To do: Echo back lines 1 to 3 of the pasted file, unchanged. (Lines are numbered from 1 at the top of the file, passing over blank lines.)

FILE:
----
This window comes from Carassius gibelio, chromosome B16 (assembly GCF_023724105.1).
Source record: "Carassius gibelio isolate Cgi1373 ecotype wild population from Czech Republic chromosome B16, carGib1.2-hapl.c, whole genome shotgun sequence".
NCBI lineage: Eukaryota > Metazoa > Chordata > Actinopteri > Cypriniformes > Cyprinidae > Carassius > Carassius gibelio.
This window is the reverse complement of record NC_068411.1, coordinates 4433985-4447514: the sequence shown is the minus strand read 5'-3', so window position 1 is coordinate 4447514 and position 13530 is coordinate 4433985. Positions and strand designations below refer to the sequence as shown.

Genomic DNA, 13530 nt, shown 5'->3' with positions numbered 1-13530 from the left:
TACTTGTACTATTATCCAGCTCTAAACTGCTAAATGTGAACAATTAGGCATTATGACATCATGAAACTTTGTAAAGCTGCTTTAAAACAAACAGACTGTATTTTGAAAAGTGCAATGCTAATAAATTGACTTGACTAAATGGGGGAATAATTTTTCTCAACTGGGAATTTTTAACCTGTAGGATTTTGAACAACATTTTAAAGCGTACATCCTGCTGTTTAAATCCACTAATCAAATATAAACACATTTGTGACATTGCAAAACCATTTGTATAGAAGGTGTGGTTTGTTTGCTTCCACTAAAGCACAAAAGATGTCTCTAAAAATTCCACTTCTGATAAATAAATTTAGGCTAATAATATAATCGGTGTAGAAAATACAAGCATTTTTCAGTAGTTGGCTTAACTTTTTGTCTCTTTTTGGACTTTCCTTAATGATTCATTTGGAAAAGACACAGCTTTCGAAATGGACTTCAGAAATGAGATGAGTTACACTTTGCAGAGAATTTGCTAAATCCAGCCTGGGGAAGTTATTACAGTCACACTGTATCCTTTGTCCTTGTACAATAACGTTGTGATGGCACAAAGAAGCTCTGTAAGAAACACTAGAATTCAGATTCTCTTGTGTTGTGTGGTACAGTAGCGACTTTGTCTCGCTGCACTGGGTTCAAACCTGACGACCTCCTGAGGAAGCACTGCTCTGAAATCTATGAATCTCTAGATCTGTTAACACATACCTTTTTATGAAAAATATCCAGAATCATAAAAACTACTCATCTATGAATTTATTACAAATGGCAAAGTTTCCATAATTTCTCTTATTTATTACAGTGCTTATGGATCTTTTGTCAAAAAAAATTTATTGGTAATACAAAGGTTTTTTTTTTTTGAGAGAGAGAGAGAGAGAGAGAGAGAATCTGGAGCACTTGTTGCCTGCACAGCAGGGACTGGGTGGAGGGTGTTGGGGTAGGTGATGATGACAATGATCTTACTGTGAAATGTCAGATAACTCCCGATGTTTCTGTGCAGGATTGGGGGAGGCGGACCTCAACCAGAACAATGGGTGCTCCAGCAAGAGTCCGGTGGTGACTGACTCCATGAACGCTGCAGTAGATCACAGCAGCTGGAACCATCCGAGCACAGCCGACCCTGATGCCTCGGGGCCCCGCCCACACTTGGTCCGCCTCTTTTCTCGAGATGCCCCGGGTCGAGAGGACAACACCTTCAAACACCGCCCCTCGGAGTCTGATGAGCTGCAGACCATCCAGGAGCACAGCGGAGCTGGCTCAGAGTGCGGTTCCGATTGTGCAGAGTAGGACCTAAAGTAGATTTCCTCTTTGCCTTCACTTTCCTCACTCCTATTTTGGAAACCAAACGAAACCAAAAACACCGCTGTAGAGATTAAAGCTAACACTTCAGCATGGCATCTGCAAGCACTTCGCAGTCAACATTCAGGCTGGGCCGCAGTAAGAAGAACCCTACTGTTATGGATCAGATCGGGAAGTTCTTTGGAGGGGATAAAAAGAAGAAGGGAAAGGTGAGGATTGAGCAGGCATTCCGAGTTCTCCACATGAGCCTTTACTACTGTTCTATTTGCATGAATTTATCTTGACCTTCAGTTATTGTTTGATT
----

This window comes from Carassius gibelio, chromosome B16 (assembly GCF_023724105.1).
Source record: "Carassius gibelio isolate Cgi1373 ecotype wild population from Czech Republic chromosome B16, carGib1.2-hapl.c, whole genome shotgun sequence".
NCBI lineage: Eukaryota > Metazoa > Chordata > Actinopteri > Cypriniformes > Cyprinidae > Carassius > Carassius gibelio.